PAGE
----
With luck, we’ll be on the right side of the Covid curve inside two years. In the meantime, just as there were in the thirties, we have our own bright moments.

Trump's precedency finally ended: individuals around the world sighed with relief.

Christmas wasn’t cancelled: people created new holiday traditions.

We found things to laugh about: private liquor stores offered delivery services.

New shopping options became common-place: thanks to curb-side pickup, I’ll never walk through the doors of a big box store again.

Maybe most importantly, everyone learned a valuable lesson: if planning to barbeque a bat for supper, it’s an excellent idea to use a meat thermometer and ensure an internal temperature of at least 165F before consuming. And, when I say, “…if planning to barbeque a bat…” I mean, never-fucking-ever barbeque a bat for supper.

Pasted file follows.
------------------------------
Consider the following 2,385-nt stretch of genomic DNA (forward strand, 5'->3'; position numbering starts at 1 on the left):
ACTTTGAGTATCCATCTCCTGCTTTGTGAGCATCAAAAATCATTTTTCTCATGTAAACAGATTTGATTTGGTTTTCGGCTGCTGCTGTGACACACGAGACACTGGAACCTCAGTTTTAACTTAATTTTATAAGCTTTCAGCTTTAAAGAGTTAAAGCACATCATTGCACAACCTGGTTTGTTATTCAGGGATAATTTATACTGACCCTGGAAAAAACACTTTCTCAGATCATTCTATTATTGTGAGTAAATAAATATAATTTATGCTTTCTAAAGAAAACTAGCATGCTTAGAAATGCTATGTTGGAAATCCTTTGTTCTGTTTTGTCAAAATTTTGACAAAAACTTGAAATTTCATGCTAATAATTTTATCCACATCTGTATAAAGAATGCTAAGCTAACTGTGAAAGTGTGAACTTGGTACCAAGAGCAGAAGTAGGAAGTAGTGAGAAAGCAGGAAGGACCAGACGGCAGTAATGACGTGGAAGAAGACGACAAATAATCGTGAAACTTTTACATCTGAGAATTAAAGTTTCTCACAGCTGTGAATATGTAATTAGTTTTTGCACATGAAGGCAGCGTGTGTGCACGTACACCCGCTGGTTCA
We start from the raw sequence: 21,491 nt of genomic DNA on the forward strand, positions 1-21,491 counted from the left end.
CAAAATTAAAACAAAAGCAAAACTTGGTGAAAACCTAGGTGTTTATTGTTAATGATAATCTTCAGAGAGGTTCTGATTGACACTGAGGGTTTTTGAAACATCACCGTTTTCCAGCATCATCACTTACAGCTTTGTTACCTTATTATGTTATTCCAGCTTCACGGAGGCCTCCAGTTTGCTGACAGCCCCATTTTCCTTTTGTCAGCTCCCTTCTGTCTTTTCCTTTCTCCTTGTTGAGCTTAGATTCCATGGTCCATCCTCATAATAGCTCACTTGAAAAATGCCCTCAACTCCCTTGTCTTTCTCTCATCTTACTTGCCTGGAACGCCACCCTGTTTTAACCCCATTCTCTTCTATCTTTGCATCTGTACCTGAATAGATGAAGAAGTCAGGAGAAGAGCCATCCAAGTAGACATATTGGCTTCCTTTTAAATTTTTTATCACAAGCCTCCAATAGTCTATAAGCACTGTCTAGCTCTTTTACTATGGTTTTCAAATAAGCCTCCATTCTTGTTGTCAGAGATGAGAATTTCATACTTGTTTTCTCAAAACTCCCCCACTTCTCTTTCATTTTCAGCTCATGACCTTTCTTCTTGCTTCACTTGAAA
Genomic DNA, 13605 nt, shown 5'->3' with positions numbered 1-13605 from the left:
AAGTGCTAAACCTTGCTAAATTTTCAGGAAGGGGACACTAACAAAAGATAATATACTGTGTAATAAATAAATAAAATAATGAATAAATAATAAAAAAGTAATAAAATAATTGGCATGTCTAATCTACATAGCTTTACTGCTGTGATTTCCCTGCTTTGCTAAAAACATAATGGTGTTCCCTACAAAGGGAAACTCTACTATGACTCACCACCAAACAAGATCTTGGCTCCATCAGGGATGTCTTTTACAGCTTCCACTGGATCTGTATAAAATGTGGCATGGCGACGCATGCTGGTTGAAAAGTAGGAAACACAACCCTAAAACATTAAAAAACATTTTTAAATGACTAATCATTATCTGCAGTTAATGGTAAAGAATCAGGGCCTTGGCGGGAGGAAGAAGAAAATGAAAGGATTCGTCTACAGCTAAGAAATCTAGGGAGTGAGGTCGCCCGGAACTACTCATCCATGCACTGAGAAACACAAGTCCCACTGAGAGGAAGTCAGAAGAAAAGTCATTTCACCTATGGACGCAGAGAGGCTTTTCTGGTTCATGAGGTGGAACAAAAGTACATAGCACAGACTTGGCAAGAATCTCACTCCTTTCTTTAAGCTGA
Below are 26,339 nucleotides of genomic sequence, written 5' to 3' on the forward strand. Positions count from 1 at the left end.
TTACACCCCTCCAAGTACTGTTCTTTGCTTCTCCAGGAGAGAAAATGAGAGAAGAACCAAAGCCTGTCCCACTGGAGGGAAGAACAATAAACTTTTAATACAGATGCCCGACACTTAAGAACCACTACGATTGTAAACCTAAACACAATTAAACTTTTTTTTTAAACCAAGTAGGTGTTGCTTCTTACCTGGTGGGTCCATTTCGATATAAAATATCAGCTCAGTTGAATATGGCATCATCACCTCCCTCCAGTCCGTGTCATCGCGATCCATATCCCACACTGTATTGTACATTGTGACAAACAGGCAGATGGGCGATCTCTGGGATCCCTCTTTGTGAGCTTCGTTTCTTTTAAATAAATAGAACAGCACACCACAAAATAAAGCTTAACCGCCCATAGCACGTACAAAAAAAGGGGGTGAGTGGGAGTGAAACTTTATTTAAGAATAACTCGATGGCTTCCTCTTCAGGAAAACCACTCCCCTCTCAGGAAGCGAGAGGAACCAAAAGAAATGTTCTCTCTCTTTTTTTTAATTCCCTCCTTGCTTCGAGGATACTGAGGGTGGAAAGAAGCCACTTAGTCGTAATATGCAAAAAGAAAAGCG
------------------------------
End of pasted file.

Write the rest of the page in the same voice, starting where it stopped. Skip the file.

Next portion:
Covid, the incompetence of politicians who seem to be actively working against a recovery, the combative state of the world, Canada’s future…they’re are all enormous, big-picture problems. They exist now and will continue to exist for years to come. So, keep the bright moments in mind. They help when the big-picture becomes overwhelming and hiding under the covers feels like a viable option. They’ll be the things we remember and talk about when we do our next Year in Review.

I realize this post is similar in tone and message to the last post I wrote in 2020. I ran out of space back then, in the long-ago-past.